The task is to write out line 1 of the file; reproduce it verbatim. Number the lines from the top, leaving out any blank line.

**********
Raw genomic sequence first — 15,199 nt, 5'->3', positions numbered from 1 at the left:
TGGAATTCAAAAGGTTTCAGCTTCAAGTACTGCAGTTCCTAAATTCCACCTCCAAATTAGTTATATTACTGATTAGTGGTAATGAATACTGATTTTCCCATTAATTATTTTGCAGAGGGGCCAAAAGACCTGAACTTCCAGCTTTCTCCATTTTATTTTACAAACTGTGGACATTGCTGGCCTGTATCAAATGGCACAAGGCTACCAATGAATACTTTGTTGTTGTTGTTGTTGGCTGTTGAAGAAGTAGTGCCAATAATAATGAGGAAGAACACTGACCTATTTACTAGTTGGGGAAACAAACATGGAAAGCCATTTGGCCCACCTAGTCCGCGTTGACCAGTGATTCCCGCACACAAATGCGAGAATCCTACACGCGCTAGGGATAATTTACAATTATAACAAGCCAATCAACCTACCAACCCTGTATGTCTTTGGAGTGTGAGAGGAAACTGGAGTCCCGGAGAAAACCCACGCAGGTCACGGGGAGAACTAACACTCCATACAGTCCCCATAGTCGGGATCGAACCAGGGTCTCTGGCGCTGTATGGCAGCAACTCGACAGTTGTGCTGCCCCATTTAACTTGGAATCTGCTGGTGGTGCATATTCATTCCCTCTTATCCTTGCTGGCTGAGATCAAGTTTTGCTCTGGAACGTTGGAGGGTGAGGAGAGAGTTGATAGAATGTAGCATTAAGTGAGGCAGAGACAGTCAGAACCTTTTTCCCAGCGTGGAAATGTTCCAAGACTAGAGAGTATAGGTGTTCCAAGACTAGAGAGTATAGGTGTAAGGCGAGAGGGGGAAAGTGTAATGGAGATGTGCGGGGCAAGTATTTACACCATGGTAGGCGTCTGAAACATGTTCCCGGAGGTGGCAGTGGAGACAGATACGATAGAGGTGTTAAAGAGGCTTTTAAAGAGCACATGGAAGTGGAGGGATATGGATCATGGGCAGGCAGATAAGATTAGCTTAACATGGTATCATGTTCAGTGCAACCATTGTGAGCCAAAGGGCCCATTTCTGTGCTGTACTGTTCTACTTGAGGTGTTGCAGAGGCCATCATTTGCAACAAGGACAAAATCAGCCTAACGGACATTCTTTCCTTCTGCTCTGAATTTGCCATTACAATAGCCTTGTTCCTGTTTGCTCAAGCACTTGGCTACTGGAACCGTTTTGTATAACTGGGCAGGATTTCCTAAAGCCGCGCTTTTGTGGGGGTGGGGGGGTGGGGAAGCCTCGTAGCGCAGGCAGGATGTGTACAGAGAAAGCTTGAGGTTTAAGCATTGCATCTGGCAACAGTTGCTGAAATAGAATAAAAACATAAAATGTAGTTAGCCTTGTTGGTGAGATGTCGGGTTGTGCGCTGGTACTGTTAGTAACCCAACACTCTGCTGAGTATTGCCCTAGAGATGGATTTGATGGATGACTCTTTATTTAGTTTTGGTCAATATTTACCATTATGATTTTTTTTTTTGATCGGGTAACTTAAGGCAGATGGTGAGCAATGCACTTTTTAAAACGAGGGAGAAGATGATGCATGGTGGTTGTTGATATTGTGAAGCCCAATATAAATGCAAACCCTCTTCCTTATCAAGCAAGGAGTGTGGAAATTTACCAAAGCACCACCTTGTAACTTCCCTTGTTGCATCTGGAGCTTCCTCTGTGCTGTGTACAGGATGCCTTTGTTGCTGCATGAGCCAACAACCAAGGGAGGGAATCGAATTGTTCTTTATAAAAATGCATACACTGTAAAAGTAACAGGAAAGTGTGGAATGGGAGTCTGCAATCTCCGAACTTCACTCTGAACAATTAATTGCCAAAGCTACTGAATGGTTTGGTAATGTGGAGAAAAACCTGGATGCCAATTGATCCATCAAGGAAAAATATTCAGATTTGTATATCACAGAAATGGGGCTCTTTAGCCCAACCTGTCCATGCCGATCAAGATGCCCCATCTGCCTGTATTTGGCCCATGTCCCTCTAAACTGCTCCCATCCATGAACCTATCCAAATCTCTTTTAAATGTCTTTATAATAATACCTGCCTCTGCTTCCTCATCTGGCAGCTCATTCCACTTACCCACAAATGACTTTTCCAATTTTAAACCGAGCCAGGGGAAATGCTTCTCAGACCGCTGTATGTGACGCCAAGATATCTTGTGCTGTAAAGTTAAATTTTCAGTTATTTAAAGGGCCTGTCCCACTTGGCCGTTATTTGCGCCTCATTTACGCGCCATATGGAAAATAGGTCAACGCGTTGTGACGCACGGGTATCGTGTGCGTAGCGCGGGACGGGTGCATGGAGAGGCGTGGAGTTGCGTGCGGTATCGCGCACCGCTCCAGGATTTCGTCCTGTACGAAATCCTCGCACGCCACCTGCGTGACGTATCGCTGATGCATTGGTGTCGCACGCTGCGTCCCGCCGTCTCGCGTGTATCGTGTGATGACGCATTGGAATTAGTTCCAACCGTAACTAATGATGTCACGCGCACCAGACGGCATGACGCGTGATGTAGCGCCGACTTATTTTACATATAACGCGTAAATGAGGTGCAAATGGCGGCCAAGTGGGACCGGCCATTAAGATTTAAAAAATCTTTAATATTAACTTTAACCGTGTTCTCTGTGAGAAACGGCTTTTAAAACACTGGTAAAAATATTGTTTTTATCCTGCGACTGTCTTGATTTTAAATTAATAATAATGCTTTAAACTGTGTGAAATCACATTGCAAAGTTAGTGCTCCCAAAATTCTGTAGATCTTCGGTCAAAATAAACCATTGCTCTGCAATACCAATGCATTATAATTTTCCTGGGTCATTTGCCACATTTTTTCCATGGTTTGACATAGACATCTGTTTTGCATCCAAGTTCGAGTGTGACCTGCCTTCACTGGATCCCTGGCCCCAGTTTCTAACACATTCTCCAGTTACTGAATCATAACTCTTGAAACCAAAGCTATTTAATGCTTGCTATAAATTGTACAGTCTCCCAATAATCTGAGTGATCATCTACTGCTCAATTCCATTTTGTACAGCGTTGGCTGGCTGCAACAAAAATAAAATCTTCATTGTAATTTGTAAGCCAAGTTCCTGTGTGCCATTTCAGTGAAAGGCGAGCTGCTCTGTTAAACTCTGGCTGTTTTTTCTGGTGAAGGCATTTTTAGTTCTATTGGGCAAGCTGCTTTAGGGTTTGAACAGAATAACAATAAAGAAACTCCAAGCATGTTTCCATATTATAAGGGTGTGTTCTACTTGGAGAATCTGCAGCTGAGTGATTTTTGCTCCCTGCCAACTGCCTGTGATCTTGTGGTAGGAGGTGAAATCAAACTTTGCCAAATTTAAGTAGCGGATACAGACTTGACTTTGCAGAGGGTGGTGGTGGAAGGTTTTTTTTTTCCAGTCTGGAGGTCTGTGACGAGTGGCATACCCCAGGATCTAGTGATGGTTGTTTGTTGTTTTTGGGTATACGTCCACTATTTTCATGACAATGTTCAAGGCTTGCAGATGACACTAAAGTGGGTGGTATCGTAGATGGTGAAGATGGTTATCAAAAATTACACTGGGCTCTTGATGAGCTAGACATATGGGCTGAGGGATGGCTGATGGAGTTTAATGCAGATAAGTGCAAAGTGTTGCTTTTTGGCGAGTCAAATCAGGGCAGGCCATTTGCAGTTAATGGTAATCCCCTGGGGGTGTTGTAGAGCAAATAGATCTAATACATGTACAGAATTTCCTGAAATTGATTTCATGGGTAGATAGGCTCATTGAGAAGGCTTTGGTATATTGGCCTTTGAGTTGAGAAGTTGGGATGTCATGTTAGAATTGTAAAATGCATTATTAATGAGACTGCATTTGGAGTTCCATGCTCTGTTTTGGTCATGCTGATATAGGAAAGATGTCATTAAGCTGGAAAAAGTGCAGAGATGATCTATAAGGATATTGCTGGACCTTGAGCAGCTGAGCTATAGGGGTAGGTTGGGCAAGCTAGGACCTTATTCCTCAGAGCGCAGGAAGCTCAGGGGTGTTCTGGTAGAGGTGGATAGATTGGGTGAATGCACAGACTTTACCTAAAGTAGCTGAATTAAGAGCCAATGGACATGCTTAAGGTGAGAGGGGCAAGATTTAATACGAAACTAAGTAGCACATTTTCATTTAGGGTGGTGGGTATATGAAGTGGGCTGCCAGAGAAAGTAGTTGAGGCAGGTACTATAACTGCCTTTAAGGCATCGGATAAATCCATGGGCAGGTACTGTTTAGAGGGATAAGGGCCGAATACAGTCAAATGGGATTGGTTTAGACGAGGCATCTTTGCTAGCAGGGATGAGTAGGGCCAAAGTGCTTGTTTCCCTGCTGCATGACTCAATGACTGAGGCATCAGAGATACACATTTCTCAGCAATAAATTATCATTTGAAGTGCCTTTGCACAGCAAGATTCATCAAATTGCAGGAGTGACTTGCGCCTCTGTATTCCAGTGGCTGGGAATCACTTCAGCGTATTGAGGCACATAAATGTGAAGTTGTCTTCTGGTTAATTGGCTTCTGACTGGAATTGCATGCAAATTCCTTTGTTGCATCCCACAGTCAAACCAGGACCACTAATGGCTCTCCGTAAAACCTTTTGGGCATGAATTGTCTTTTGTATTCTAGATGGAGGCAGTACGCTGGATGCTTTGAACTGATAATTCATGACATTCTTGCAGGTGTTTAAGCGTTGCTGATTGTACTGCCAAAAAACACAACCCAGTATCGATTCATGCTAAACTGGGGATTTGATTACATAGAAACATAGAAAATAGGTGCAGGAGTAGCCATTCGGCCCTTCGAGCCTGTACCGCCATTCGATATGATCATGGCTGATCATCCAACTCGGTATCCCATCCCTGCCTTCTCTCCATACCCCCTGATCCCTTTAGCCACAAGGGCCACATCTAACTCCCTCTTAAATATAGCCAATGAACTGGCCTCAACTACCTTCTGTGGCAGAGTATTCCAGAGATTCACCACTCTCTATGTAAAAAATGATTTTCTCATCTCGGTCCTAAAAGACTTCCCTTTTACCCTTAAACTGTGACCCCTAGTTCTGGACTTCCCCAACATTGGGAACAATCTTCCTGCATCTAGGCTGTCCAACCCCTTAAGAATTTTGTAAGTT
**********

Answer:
Raw genomic sequence first — 15,199 nt, 5'->3', positions numbered from 1 at the left: